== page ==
In the Fall of 2008, the Penn Libraries acquired a Latin codex of the turn of the 14th century (Ms. Codex 1271), a collection of short works by Thomas Aquinas [1225 - 1274]. It includes notably (fol. 68r - 69r) Thomas's letter to the countess of Brabant concerning the taxation of the Jews who allegedly gained their money through forbidden "usurious" operations. This letter has already been subject to much scholarly attention. However, attached to the newly acquired codex is another letter, unpublished, on the same subject by the famous Archbishop of Canterbury John Pacham (or: Peckham) [ca. 1230 -1292,] and yet another one by the little known Gerard of Aberville [d. 1272].

Interested Parties: Thomas Aquinas, John Pacham, and Gerard of Aberville on Usury

In the Fall of 2008, the Penn Libraries acquired a Latin codex of the turn of the 14th century (Ms. Codex 1271), a collection of short works by Thomas Aquinas [1225 - 1274]. It includes notably (fol. 68r - 69r) Thomas's letter to the countess of Brabant concerning the taxation of the Jews who allegedly gained their money through forbidden "usurious" operations. This letter has already been subject to much scholarly attention. However, attached to the newly acquired codex is another letter, unpublished, on the same subject by the famous Archbishop of Canterbury John Pacham (or: Peckham) [ca. 1230 -1292,] and yet another one by the little known Gerard of Aberville [d. 1272].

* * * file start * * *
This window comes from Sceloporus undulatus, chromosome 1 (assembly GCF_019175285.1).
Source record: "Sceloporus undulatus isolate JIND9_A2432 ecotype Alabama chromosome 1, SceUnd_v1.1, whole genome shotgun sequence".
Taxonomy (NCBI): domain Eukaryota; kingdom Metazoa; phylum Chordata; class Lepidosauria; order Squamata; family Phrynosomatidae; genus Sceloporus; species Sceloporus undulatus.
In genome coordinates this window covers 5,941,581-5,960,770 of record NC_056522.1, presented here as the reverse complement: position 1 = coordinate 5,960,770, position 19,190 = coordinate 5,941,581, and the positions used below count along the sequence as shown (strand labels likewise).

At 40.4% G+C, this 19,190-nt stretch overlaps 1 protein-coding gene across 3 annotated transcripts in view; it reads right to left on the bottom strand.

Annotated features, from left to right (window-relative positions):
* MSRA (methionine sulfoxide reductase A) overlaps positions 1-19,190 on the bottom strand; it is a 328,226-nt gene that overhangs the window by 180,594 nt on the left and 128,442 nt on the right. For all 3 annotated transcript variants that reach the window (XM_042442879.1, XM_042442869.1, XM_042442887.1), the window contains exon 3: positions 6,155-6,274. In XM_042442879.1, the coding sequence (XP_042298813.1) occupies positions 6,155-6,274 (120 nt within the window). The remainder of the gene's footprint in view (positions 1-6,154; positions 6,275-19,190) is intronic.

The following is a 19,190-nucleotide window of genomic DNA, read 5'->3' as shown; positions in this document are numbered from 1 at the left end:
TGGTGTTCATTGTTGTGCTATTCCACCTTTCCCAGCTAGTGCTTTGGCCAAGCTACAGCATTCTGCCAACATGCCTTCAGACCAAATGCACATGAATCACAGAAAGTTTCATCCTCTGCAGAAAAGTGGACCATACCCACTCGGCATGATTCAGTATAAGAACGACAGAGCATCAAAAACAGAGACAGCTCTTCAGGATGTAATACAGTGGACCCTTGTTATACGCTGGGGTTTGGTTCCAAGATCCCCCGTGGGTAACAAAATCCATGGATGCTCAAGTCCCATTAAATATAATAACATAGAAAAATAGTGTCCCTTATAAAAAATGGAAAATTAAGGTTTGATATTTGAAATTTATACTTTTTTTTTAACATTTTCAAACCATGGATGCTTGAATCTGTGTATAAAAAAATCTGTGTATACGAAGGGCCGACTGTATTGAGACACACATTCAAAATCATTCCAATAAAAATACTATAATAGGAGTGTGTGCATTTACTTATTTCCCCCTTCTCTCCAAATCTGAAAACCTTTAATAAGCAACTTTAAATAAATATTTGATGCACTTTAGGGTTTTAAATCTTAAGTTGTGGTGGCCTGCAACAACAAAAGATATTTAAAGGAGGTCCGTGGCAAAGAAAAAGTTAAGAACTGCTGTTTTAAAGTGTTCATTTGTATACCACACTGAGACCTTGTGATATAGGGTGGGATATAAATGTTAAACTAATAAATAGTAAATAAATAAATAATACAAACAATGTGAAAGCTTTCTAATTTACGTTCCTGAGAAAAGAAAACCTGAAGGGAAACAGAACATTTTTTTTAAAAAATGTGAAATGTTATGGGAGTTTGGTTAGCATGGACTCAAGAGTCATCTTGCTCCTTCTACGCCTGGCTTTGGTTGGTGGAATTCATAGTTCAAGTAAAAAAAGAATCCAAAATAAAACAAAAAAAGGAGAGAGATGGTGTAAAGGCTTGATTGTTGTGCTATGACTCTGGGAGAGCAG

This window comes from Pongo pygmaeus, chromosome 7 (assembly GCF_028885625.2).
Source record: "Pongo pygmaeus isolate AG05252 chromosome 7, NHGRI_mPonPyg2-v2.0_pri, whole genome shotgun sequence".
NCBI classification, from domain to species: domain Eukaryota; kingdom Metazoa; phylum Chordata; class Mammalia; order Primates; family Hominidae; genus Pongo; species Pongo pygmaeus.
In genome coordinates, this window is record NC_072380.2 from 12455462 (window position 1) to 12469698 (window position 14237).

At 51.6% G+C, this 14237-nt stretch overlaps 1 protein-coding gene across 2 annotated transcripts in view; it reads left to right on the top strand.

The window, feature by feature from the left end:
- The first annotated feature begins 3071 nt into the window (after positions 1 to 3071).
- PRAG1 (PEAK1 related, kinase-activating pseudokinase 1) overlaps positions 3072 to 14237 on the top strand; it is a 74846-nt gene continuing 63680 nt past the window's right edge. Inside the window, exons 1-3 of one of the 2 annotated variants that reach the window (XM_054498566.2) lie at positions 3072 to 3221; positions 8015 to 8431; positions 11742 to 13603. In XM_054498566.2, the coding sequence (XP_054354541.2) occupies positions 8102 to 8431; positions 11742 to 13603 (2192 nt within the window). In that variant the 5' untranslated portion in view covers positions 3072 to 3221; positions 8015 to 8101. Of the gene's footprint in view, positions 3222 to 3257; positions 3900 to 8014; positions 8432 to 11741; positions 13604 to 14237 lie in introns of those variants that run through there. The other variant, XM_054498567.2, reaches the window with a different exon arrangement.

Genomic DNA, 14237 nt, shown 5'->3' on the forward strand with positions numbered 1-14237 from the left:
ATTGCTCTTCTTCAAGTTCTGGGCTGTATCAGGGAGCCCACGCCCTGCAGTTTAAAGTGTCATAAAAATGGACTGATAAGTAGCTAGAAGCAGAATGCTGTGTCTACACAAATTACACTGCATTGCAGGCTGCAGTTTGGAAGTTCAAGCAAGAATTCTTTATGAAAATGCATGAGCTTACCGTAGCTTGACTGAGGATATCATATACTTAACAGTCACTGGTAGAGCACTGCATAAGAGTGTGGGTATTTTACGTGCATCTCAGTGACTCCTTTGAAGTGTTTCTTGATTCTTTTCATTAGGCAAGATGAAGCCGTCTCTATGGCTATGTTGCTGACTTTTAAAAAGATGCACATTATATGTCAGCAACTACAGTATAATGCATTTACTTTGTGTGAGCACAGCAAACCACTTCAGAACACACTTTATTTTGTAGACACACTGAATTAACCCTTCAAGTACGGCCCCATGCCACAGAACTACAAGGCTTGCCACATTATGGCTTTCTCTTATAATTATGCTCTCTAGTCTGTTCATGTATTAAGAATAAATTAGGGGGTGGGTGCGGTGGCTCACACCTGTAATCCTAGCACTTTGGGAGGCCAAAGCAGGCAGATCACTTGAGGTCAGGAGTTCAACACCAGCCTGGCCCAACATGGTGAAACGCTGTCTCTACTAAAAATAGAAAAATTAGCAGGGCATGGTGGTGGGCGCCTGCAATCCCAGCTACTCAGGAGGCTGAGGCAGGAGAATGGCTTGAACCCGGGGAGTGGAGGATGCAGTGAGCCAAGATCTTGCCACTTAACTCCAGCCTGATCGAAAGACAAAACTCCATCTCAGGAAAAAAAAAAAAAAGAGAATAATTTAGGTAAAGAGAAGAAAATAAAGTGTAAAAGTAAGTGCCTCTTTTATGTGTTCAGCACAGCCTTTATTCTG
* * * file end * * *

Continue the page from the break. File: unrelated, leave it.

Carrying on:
Interested Parties: Thomas Aquinas, John Pacham, and Gerard of Aberville on Usury

In the Fall of 2008, the Penn Libraries acquired a Latin codex of the turn of the 14th century (Ms. Codex 1271), a collection of short works by Thomas Aquinas [1225 - 1274]. It includes notably (fol. 68r - 69r) Thomas's letter to the countess of Brabant concerning the taxation of the Jews who allegedly gained their money through forbidden "usurious" operations. This letter has already been subject to much scholarly attention. However, attached to the newly acquired codex is another letter, unpublished, on the same subject by the famous Archbishop of Canterbury John Pacham (or: Peckham) [ca. 1230 -1292,] and yet another one by the little known Gerard of Aberville [d. 1272].

The Semak of Rabbi Isaac of Corbeil

R. Isaac of Corbeil authored his halakhic work the Amudei Gola (Pillars of Exile) popularly known as Semak (an acronym for Sefer Misvot Katan) circa 1276-1277. The raison d'être of the book was to strengthen religious observance of the commandments relevant to Jews living in the Diaspora. This was not a work written for scholars but rather one that whose purpose was to promote piety amongst the nation. In order to facilitate weekly study of his work he divided it into seven sections (pillars).